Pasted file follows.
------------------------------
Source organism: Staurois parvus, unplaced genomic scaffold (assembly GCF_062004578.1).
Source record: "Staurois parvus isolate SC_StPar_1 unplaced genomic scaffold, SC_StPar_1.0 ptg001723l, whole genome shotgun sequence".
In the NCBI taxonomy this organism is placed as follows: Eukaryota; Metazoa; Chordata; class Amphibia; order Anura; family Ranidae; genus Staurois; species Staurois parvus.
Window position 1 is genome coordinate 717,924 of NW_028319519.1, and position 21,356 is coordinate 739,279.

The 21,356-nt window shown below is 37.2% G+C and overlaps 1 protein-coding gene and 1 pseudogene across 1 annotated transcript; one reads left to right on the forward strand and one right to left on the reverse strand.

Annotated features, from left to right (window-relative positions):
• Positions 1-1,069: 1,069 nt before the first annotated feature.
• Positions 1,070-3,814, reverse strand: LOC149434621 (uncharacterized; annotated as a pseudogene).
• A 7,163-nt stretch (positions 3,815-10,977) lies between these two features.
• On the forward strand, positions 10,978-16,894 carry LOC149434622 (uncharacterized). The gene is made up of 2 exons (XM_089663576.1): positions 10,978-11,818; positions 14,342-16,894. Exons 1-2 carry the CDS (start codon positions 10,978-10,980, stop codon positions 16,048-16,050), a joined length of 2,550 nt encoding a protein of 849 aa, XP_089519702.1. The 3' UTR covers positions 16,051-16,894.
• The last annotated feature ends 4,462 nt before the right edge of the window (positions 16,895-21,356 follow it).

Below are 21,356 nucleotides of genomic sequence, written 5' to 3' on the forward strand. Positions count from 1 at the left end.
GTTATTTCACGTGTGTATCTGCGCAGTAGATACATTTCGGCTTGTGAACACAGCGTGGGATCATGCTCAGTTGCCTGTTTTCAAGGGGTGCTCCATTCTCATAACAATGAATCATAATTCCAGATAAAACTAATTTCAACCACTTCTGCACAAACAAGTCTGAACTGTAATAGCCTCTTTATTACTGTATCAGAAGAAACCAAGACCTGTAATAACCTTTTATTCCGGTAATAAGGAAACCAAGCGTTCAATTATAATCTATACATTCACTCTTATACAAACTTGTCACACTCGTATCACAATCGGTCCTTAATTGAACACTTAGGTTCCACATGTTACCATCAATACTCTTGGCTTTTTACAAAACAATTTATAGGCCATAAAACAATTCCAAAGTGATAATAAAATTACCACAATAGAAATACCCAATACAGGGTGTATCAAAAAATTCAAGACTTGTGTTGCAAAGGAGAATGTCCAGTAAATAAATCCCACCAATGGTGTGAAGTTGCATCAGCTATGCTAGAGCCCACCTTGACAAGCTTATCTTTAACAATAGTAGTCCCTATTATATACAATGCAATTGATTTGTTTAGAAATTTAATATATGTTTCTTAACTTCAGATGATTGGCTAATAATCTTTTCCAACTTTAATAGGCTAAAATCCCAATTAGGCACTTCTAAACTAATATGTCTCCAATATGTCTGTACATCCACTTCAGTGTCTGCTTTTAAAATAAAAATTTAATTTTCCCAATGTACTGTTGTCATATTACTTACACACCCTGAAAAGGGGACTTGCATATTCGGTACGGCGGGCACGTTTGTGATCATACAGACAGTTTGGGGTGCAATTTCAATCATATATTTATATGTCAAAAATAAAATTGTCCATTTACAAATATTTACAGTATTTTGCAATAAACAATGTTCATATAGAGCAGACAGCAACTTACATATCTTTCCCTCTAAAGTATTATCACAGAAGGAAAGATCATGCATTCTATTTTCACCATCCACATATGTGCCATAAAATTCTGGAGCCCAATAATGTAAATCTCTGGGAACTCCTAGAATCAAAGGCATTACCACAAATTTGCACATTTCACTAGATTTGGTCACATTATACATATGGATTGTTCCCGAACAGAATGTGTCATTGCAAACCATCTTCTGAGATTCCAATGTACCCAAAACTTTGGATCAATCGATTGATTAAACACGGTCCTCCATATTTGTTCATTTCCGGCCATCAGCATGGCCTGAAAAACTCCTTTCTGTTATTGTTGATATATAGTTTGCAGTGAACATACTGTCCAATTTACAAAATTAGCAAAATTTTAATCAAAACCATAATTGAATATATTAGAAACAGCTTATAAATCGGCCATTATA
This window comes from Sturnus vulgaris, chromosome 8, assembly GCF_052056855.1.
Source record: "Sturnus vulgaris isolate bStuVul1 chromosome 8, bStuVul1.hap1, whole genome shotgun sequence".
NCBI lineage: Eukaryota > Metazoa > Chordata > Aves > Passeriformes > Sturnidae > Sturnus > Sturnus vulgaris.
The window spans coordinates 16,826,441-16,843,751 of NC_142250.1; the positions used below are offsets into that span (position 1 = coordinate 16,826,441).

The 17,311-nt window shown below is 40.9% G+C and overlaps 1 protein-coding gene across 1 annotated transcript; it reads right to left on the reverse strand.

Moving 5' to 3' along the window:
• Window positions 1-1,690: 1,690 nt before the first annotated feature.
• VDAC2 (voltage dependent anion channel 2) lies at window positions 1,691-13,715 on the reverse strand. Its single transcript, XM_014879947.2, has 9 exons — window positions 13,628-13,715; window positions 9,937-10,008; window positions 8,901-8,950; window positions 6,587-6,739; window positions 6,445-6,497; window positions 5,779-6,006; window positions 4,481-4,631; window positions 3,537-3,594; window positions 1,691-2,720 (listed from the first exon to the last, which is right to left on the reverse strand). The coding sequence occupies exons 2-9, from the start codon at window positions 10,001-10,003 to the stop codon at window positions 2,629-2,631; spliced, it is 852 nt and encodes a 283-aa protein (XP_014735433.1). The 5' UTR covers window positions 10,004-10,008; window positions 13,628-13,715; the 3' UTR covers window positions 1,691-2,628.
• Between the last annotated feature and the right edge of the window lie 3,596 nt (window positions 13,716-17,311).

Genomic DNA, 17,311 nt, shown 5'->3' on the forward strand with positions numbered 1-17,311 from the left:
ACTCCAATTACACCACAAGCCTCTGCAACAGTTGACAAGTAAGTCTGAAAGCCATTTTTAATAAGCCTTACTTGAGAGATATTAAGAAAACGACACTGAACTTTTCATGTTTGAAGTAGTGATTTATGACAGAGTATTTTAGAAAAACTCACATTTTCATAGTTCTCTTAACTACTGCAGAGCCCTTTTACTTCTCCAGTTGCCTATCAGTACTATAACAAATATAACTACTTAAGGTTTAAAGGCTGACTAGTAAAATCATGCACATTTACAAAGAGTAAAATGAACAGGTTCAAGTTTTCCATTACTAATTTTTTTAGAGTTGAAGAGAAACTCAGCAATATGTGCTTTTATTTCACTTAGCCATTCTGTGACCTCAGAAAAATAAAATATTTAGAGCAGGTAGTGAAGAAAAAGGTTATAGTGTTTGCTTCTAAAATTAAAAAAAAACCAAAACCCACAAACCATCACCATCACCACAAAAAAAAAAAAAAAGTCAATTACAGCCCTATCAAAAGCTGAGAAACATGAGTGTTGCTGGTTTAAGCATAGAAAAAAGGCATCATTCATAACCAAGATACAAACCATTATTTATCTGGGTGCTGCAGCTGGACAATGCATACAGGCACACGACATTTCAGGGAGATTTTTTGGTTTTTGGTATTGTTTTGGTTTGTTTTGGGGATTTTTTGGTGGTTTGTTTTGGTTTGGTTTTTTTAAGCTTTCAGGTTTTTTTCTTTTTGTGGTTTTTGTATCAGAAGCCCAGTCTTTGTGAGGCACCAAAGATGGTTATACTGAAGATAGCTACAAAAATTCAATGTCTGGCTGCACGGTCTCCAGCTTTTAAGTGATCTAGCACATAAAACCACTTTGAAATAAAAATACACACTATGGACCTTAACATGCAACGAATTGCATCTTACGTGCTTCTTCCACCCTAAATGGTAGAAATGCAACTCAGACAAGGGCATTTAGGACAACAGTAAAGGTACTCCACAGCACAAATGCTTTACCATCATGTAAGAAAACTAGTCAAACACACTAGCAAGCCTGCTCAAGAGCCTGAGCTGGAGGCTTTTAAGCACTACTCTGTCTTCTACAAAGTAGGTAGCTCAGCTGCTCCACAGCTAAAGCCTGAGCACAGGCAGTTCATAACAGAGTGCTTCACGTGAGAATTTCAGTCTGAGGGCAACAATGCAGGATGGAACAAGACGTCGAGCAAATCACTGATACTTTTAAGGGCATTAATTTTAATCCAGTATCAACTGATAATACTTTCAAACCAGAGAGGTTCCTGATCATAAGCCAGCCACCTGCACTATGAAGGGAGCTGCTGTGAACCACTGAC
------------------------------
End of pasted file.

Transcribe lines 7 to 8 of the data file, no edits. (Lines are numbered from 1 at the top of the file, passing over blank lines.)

• Positions 1-1,069: 1,069 nt before the first annotated feature.
• Positions 1,070-3,814, reverse strand: LOC149434621 (uncharacterized; annotated as a pseudogene).